Shakespearean Smackdowns!

By Chris B. Wed, April 9, 2014

As you may know from the buzz around the libraries, this April marks the 450th anniversary of William Shakespeare's birth. And while Will may be celebrated for his comedies, tragedies, historical plays and sonnets, the Wadsworth Library decided to honor his ability to throw some serious shade. Yes, insults can be hurtful in real life. But sometimes, someone says something so witty and funny that you can't help but laugh. William Shakespeare was the master of the well-turned, direct, and witty line. He simultaneously made you think and made you chuckle at his word play. If you throw a quote of his at a friend (or frienemy), you can immediately stop them in their tracks and think, "Hang on a second... Was I just insulted?"

Here are some of our favorite lines. Stop by Wadsworth Library to see the full list of Shakespearean Smackdowns:

“I do desire we may be better strangers.” From As You Like It (Act 3, Scene 2)

“I’ll beat thee, but I should infect my hands.” From Timon of Athens (Act 4, Scene 3)

“They lie deadly that tell you have good faces.” From Coriolanus (Act 2, Scene 1)

“A knave; a rascal; an eater of broken meats; base, proud, shallow, beggarly three-suited, hundred pound, filthy, worsted-stocking knave.”  From Henry VIII (Act 1, Part 1)

To celebrate Shakespeare in all of his witty glory, we first made the ruffled collars pictured. (If you're going to play the Elizabethan dozens, you've GOT to look the part.) You can make a collar at home. They're really easy to make! Ours are made out of coffee filters and a paper plate. To start, fold the paper plate in half. Cut out the center section to create a ring. Now cut along one of the folded sections of the ring. This will open the ring up and make it easier to put around your neck.

For the next step, you're going to need some coffee filters. Take a filter and fold it in half. Now fold this in a half again so the coffee filter is quartered. Repeat this step six times so you have six folded coffee filters. Stack the six and staple them to the paper plate ring. If you stack the filters a little unevenly, they’ll make the ruff seem fuller when it’s complete.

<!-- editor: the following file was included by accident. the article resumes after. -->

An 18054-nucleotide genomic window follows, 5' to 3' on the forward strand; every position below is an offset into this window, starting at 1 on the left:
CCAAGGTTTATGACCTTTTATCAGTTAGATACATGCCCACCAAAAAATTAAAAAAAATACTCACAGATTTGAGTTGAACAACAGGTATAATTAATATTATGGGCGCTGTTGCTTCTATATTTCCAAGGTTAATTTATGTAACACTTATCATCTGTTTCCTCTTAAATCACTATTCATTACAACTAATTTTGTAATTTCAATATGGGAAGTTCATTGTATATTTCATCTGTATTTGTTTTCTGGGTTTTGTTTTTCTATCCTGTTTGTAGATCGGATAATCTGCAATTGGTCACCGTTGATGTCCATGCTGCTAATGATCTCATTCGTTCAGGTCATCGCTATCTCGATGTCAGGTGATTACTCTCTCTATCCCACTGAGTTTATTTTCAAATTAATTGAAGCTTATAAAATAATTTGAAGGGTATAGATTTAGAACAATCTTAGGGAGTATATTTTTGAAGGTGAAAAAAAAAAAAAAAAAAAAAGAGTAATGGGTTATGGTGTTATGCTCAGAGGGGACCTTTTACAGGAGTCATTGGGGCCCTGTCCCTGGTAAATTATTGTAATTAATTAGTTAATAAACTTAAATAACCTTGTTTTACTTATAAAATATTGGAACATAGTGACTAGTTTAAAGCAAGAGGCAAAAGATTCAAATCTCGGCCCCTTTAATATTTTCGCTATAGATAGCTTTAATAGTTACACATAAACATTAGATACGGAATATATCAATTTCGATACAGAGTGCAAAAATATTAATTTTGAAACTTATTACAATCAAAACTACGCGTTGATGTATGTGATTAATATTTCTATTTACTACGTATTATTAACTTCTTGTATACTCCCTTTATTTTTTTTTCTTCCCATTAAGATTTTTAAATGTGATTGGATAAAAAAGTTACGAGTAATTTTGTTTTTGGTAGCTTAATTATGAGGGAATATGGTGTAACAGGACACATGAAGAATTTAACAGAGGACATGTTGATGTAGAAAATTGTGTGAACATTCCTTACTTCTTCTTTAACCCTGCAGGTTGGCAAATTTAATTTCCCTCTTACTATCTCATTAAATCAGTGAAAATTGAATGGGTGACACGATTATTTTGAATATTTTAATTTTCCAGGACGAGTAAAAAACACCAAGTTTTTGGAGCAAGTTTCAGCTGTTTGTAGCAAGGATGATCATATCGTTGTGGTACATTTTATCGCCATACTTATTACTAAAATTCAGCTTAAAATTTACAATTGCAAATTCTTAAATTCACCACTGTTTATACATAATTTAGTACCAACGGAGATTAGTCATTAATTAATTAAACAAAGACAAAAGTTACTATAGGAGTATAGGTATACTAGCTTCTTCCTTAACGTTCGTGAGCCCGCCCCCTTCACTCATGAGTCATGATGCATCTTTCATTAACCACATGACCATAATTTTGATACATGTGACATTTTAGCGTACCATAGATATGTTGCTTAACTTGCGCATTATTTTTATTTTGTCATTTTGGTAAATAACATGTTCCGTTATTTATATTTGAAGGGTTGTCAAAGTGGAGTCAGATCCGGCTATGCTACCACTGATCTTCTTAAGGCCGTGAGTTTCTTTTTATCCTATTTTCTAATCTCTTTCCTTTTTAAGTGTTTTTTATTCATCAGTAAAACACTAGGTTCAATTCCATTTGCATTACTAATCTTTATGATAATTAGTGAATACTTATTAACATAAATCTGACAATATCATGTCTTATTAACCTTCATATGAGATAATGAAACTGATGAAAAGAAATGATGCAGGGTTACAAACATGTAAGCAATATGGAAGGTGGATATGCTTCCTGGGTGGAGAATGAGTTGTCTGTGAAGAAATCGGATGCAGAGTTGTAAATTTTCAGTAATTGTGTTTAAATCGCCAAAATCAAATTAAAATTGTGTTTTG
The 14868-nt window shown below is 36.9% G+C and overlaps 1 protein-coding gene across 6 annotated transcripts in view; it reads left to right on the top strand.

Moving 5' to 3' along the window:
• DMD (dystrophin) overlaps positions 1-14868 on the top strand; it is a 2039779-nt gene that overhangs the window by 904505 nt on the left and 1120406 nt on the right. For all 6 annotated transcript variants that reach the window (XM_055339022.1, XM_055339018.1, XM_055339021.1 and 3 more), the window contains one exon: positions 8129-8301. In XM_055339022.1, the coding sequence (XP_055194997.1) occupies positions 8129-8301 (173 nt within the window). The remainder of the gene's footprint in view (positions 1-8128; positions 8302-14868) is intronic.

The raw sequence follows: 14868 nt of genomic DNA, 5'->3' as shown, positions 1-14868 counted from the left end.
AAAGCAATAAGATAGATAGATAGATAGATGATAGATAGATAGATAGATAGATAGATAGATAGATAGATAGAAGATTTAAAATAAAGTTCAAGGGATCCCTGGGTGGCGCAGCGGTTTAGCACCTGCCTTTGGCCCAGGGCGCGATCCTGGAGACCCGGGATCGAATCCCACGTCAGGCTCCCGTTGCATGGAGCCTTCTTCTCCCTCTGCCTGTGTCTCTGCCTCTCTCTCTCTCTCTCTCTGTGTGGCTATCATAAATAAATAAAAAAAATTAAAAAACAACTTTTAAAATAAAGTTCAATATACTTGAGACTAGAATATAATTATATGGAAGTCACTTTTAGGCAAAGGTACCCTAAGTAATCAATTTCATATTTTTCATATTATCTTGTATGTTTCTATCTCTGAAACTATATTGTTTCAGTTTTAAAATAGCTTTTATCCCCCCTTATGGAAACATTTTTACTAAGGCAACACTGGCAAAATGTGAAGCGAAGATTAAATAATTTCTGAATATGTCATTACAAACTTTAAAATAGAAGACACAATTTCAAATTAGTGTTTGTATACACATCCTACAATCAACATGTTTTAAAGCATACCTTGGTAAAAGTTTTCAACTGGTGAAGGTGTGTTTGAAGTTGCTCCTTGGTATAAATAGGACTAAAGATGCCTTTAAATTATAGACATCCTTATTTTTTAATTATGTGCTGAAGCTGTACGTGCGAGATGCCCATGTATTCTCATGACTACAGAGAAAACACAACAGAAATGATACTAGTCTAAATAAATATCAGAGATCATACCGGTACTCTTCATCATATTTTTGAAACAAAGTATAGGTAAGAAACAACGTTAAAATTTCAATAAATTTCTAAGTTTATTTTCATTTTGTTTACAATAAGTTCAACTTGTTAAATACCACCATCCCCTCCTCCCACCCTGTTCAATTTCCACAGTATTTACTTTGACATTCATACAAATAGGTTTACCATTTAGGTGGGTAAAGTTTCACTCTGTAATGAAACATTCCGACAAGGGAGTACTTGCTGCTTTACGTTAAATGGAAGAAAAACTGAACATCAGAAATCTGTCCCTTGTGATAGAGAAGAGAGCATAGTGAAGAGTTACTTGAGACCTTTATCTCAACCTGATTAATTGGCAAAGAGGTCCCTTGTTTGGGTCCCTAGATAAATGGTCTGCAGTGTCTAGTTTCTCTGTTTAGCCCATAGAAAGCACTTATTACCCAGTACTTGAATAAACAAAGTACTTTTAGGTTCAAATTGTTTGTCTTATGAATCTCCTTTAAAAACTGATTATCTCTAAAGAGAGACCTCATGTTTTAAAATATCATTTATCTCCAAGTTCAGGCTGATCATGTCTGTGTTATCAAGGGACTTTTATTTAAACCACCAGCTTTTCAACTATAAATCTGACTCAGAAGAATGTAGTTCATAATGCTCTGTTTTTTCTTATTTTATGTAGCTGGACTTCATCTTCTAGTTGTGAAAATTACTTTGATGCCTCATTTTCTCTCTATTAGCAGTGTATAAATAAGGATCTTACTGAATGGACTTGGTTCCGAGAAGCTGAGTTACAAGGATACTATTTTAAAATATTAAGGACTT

Keep folding and attaching the filters as you work your way around the ring. When you’re done, gently fluff up the filter edges. Ta-da! You have a ruffled collar! Wear it to your next cocktail party to impress your friends.

Now on to the fun part – the Shakespearean Smackdown! We created a handout for the kids to create their own Shakespearean smack-talk. We used some of the words found in Shakespeare’s various works. You can print out your own PDF copy here.

Everyone took turns practicing their smackdowns.  We recorded a couple because they were just so good!

Here is Tavier giving his best smackdown!

And here is Tashanti’s cool and regal reply!

We had a blast laughing at some of the strings of words the kids created. They enjoyed sounding out some of the unfamiliar words and creating stings of crazy insults.

Now that you have your collar and a copy of the list, give it a try. And while you’re rolling some well-created phrase off your tongue, remember to wish Will a happy birthday!

Wadsworth Library's supervisor models one of the ruffled collars.
Wadsworth Library's supervisor models one of the ruffled collars.
The Bulletin Board at Wadsworth Library.
The Bulletin Board at Wadsworth Library.
An engraving of Shakespeare by Martin Droeshout, as found on the cover of the First Folio.  It was engraved in 1622.
An engraving of Shakespeare by Martin Droeshout, as found on the cover of the First Folio. It was engraved in 1622.

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